Confirmation of President Obama's nominee for Surgeon General is suspended as the debate over an answer to this question continues.
Florida legislators don’t think so. Two years ago they passed the Firearm Owners Privacy Act, which states that doctors should “refrain” from asking patients or their families questions about guns in the home. After several doctors sued, arguing that the law interfered with their ability to provide preventive care to patients, a federal judge struck down the law in 2012. The state is awaiting a decision on its appeal to the 11th Circuit Court of Appeals.
About 10 other states have introduced legislation that would prevent doctors from asking patients about guns. Most bills died, but in 2013 Montana passed a law that prohibits medical providers from requiring patients to answer questions about gun ownership, and Minnesota passed a law prohibiting the state health benefit exchange from asking people whether they own a gun or have one in their home, according to the Law Center to Prevent Gun Violence.
Some members of Congress in 1996 didn’t think guns were a health issue, either. The House of Representatives that year cut $2.6 million from the Centers for Disease Control and Prevention’s budget, the exact amount the agency had spent on firearm injury research the previous year, according to a 2013 JAMA“Viewpoint” by Dr. Arthur Kellermann, now the medical school dean at the Uniformed Services University of the Health Sciences, and Dr. Frederick Rivara, editor of JAMA Pediatrics. The final appropriation stated that no funds for injury prevention and control at the CDC may be used to advocate or promote gun control. As Kellermann and Rivara note, “even today…the CDC’s website lacks specific links to information about preventing firearm-related violence.”
And now, the debate over whether guns are a health issue has placed the confirmation of President Obama’s nominee for Surgeon General, Dr. Vivek Murthy, in limbo.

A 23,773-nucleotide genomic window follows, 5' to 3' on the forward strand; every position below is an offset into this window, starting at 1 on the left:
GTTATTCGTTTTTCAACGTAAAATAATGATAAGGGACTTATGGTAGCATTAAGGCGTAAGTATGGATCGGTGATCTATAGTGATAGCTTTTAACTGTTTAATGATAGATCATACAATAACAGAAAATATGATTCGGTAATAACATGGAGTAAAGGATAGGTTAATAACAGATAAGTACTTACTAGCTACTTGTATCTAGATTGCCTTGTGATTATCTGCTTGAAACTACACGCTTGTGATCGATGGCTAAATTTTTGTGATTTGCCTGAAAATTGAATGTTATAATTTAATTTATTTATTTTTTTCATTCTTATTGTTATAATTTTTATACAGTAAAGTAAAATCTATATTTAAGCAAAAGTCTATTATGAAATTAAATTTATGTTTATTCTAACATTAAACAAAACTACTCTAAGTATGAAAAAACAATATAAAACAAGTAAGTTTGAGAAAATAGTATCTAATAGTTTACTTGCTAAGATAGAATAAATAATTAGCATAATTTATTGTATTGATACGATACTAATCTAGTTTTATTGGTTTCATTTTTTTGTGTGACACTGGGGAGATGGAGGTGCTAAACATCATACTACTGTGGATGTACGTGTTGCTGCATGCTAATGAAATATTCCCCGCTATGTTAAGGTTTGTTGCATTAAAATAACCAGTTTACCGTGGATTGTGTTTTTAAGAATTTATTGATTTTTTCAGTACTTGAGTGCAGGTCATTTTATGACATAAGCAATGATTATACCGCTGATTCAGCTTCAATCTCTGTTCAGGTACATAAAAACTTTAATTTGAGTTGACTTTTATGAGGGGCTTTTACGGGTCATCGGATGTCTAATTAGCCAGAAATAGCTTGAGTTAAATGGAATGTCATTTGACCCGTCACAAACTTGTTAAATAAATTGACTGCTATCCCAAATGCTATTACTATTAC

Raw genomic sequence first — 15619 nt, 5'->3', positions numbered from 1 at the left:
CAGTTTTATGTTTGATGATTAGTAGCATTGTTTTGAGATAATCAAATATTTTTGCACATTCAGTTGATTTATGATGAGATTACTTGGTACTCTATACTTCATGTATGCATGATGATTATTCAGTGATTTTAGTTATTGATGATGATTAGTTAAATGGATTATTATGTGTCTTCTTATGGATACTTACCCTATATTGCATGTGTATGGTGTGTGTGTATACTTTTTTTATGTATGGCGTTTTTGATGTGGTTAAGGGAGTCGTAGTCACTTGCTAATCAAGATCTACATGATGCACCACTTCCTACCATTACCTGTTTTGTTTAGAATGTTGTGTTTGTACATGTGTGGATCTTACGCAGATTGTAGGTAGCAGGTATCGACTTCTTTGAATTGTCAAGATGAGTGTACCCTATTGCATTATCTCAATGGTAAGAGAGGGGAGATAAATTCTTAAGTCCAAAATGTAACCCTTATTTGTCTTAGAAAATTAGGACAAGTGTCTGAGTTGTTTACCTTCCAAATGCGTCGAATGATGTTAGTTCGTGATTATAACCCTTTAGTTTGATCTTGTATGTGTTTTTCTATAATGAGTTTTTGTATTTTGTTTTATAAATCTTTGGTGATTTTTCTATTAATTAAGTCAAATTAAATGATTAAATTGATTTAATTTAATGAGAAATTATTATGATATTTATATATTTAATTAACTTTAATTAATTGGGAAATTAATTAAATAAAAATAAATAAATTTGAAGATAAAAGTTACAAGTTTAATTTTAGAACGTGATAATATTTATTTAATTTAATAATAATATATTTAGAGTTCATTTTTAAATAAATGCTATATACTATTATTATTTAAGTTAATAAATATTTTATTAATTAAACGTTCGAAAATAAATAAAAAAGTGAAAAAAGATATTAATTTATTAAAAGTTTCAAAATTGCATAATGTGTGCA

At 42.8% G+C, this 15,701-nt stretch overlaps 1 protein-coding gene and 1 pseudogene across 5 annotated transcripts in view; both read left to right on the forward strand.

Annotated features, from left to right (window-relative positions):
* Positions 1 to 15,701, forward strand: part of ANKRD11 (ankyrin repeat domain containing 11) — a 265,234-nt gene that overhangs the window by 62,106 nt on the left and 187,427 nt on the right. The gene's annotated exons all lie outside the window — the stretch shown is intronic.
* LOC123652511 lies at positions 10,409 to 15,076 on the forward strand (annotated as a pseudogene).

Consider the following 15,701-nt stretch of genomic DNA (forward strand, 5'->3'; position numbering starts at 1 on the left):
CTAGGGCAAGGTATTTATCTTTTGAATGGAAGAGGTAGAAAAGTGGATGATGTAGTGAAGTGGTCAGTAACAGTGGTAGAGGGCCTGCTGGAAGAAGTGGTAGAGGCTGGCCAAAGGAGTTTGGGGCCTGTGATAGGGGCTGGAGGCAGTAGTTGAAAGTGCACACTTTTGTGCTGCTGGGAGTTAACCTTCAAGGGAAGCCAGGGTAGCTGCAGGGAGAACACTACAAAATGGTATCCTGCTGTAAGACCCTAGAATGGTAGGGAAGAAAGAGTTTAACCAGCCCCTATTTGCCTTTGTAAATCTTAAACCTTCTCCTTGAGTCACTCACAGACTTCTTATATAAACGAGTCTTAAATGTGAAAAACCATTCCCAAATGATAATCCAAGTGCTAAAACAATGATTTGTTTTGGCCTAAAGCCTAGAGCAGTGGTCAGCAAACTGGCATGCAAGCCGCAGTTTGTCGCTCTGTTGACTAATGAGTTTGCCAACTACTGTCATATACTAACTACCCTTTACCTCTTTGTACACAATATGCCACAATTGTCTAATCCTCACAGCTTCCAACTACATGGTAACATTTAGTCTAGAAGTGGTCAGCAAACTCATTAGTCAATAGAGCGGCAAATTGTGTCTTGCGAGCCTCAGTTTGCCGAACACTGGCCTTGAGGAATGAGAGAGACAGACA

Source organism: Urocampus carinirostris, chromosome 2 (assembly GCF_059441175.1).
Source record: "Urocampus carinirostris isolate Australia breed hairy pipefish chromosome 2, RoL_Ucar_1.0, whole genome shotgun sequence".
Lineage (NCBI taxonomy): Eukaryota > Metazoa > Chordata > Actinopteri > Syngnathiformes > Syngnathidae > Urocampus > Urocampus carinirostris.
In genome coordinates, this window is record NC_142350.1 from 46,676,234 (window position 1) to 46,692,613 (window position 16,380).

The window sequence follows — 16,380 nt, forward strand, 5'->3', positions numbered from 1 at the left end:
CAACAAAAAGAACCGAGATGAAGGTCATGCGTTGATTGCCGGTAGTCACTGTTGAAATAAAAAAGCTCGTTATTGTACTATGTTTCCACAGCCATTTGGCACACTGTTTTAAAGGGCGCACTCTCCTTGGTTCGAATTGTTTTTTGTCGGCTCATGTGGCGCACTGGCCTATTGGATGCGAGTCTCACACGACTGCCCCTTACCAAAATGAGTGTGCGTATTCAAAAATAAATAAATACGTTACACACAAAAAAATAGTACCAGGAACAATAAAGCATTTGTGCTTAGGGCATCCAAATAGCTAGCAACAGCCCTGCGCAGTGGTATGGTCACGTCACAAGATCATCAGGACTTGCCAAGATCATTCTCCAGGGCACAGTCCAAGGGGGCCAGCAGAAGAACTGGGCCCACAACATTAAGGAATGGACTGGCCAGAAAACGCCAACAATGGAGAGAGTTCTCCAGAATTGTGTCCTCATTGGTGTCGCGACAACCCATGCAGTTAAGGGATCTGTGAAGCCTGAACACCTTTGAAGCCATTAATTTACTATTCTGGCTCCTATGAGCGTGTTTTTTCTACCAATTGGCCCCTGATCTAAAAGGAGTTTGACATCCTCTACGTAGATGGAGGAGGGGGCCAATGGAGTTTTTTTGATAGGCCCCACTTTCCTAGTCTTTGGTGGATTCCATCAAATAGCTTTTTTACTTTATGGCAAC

“This is a post that should be sacred,” says Dr. Christopher Lillis, a general internist in Fredericksburg, Va., who just finished up a term as a board member and now serves as state director for Doctors for America, an organization Murthy co-founded. Instead, Lillis says, “a narrow, single-interest special interest group” is threatening to derail Murthy’s nomination as surgeon general.
“It’s so ludicrous that nobody could have seen this coming,” Lillis says.
That special interest group is the National Rifle Association, which describes itself as “America’s longest standing civil rights organization.” Murthy did not mention guns in his opening remarks at his Senate confirmation hearing two months ago, but he had previously called out the NRA and urged elected officials to recognize that guns are indeed a public health issue. “Tired of politicians playing politics w/ guns, putting lives at risk b/c they're scared of NRA. Guns are a health care issue,” Murthytweeted in October 2012.
And after the mass shooting at Sandy Hook Elementary School in Newtown, Ct., Doctors for America (described on its website as a “national movement of physicians and medical students working together to improve the health of the nation and to ensure that everyone has access to affordable, high quality health care”) urgedstronger gun laws, assurance that doctors can counsel patients about gun safety, and the tracking of gun-related deaths and injuries the same as any public health problem.
A month ago, Chris Cox, the executive director of the NRA’s Institute for Legislative Action, wrote Senate Majority Leader Harry Reid, D-Nev., and Senate Minority Leader Mitch McConnell, R-Ky., to express his organization’s strong opposition to Murthy’s confirmation.
“For every Vivek Murthy, there are thousands of doctors across the country who support the National Rifle Association,” Chris Cox, executive director of the NRA’s Institute for Legislative Action and the son of a surgeon, said recently on Fox News . “My father’s one of them.”
On their editorial pages, a number of newspapers, such as the San Francisco Chronicle, the Charleston (W.Va.) Gazette, the Boston Globe and the Times-Tribunein Scranton, Pa., have criticized the NRA’s efforts to block the nomination of Murthy, a Harvard- and Yale-educated hospitalist, and what they describe as politicians’ cowardice. The New England of Medicineand The Lancet have also weighed in.
Clearly, many doctors think guns are a health issue. The American Academy of Physicians, the American College of Physicians, the American Academy of Pediatrics and the American Medical Women’s Association are among the professional organizations that have written letters supporting Murthy to congressional leaders.
And many professional medical organizations, including the American College of Surgeons and the American Academy of Pediatrics, have issued strongly worded statements calling for such measures as a ban on assault-style weapons, background checks for gun purchases, and evidence-based research into firearm injuries.
“We’re in the trenches, we’re in the trauma bay,” says Dr. Michael Nance, director of the pediatric trauma program at the University of Pennsylvania and lead author of the American Pediatric Surgical Association’s policy statement. “We see the consequences of violence day in and day out, and we can’t seem to do anything about it.”